The Truth About the Shelter system
(image by Cory Clark) DMCA
WASHINGTON DC - November 15,2013 Most nonprofits advertise that 100 percent of your donations or something close to this go to their stated purpose, but if you believed this you'd have been wrong.
In fact you wouldn't be the only one suckered by the nonprofit industry, according to a report issued in 2009 by the Brigespan Group, a majority of nonprofits under report overhead costs on their tax forms as well as, fundraising material.
Their report found that more than a third of nonprofits reported having no fundraising costs at all while one in eight reported they had no management and general expenses, absurd claims for anyone who has ever worked in the nonprofit sector.
Everyone wants to believe that when they give to charity their hard earned money will be used wisely, but where are the desired effects of all this giving. Large Nonprofits are a often hundred million dollar a year businesses, while smaller nonprofits rake in millions still and yet few if any of these organizations have met their stated goals.
Where is all of the money going, are their methods ineffective or is it filling someone's pockets? Are their goals too lofty even for that kind of money? The sad answer to this, is that it is a three hundred billion dollar a year business and profits are good for those at the top and bad for those they are supposed to serve.
YWCA USA has ran a nearly 99 percent deficit for the past three years while its Executive Officers are among the top ten grossing Nonprofit Executives, with their CEO coming out at number 6 on the top ten list bringing home a 357,280 dollars a year base salary.
"Many of the charities with CEO's making more than 250 thousand a year use less than 60 percent on average of their revenue for their stated goals, this means that these organizations are using at least 40 percent of donations for administrative and fundraising costs which includes very lucrative salary packages for Executives," says the Charity Navigator website which analyses and rates the performance of nonprofits for donors.
"In 2010, InfoCision secured $5.3 million for the American Cancer Society, the largest health charity in the U.S. Yet according to the Society's government fillings, InfoCision kept 100 percent of the funds it raised, plus $113,006 in fees from the Society," said Robert I. Evans & Avrum D. Lapin (authors of 'Financial Decisions, Transparency, and Inappropriate Expenses: Lets Define Good & Proper Behavior').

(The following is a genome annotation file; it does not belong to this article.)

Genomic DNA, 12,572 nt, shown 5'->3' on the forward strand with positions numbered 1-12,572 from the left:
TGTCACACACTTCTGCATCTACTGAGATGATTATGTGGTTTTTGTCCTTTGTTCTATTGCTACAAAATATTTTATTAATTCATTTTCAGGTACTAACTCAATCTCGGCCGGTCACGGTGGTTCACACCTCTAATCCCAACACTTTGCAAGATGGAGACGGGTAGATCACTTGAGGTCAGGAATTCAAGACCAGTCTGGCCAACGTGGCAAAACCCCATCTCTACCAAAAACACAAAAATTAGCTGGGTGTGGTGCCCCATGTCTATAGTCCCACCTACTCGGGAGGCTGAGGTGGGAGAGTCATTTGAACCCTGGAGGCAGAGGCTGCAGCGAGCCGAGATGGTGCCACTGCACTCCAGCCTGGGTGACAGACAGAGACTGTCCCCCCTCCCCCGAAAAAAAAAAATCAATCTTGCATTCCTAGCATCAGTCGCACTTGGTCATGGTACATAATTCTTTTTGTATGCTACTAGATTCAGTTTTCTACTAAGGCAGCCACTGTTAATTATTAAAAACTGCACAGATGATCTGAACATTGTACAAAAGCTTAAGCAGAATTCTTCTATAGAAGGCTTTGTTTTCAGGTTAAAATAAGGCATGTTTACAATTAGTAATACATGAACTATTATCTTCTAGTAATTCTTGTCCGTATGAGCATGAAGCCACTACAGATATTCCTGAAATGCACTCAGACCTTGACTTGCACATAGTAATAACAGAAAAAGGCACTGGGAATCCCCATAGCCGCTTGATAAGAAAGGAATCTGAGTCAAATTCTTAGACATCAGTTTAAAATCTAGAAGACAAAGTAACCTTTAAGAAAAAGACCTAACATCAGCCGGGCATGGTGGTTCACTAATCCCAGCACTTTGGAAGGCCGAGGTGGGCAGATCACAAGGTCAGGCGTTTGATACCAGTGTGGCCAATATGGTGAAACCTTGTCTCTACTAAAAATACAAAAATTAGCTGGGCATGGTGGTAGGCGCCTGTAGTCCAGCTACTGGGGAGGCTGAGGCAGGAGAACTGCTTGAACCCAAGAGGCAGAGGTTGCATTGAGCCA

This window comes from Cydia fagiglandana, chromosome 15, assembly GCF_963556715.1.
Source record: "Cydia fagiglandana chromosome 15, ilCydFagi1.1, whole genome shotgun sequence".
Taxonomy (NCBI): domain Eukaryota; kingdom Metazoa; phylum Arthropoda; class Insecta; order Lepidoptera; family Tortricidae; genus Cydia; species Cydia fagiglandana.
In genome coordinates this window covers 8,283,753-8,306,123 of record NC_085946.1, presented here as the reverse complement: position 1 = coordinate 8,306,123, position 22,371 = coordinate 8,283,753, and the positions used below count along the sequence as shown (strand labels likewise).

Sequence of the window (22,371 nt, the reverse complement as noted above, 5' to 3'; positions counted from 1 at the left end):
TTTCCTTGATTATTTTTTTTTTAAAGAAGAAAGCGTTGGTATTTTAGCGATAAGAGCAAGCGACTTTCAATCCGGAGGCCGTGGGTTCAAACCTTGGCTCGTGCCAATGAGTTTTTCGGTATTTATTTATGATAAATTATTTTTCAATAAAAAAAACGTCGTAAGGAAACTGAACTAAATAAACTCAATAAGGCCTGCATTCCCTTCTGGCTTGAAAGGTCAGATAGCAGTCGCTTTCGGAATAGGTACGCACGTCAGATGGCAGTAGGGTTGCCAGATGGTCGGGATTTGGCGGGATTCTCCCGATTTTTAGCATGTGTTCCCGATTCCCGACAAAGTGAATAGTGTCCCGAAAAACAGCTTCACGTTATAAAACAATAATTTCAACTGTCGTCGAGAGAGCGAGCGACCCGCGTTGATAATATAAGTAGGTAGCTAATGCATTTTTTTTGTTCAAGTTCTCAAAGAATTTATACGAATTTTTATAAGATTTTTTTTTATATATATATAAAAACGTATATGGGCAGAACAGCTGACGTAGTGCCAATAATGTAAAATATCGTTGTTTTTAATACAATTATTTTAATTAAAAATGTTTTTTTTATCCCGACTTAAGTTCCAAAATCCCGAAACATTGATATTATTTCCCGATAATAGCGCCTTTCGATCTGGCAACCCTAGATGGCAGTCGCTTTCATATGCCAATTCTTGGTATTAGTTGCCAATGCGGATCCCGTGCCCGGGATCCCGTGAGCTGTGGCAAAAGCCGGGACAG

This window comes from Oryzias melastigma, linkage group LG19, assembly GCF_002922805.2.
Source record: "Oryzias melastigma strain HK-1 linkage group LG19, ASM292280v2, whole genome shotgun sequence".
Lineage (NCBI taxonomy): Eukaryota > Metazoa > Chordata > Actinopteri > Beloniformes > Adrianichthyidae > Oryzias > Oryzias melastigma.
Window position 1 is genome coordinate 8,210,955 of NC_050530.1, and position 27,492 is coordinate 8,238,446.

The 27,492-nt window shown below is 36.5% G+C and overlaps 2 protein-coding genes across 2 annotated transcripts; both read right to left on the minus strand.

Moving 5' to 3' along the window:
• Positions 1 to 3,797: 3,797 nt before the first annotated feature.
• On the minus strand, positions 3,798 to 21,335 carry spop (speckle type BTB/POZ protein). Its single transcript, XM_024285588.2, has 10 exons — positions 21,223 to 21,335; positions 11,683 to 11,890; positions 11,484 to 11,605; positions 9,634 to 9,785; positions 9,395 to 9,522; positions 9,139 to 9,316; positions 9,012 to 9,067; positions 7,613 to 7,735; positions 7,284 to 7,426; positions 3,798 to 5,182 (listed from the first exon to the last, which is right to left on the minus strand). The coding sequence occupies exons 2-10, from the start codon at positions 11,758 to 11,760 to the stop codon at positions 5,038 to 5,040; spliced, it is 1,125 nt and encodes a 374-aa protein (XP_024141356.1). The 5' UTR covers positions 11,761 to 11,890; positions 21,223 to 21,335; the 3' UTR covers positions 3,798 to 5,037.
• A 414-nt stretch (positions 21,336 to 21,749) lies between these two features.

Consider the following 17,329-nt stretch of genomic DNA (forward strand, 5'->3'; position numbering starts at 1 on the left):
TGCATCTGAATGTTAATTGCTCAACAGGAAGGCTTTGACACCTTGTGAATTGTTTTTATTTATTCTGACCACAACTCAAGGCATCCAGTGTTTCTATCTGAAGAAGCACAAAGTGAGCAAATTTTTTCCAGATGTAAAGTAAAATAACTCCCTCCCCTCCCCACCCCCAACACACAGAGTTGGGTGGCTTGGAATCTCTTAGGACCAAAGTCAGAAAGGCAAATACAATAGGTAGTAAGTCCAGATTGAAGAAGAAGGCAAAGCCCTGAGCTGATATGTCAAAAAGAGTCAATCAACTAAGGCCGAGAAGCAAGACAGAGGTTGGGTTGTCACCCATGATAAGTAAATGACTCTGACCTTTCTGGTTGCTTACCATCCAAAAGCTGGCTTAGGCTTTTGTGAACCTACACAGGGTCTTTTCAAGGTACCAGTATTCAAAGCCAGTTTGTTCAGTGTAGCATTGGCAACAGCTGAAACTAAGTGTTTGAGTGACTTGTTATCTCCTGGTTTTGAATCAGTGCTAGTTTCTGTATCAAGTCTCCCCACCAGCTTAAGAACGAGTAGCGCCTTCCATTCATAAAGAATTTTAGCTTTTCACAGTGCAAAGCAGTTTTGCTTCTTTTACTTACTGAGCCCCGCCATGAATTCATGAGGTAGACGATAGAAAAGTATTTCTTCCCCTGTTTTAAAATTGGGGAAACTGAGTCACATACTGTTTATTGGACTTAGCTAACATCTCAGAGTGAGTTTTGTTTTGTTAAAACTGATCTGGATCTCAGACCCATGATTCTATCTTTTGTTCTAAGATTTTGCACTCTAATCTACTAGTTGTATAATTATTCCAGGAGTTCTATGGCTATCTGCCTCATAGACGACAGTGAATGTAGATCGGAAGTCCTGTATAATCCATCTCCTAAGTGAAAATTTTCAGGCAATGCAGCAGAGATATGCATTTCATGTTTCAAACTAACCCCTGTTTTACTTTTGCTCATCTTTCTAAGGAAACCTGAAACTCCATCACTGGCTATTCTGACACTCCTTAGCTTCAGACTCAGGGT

According to the Bloomberg Report the American Cancer Society actively told InfoCision telemarketers to lie to potential donors, during the course of the companies contract with them.
"Staff members are having to do more with less and it is the beneficiaries who suffer," says the authors of the Brigespan Group report.
The greed and misrepresentation at the top is the first problem, the second is that they are as much a bureaucracy and a victim of the bureaucracy of the governments from which they are supposed to save us from.
"The point of having a private nonprofit system is that it is supposed to make getting otherwise overly complicated services easier for the people that need them or to be able to work outside the box to correct problems that Government bureaucracies can't handle," said Dani Finger, an artist and Social Justice activist in the Washington D.C. area.
However; the reality is that they are not performing this function, whether organizations claim to be looking for a cure for cancer, solving the issue of poverty or preventing youth violence there seems to be little if no headway being made and it seems that the bigger the charity the less headway is made.
"How can the nonprofit sector be the innovative machine that we need it to be when they are burdened by over regulation, there has to be a better solution to ensure they are spending the money we give them on what it's meant for," said T.C. Hall of Peace House.
In theory Government, nonprofit partnerships should be far more beneficial to the underprivileged communities they serve; however, it is this partnership and the restrictions imposed by Government agencies that often prevents nonprofits from being as innovative as they would otherwise be while still failing to prevent the misuses of public funds.
Normally nonprofits are paid through a line item reimbursement system based on a pre-approved budget which make them more accountable for how services are delivered than whether or not the desired effects are achieved.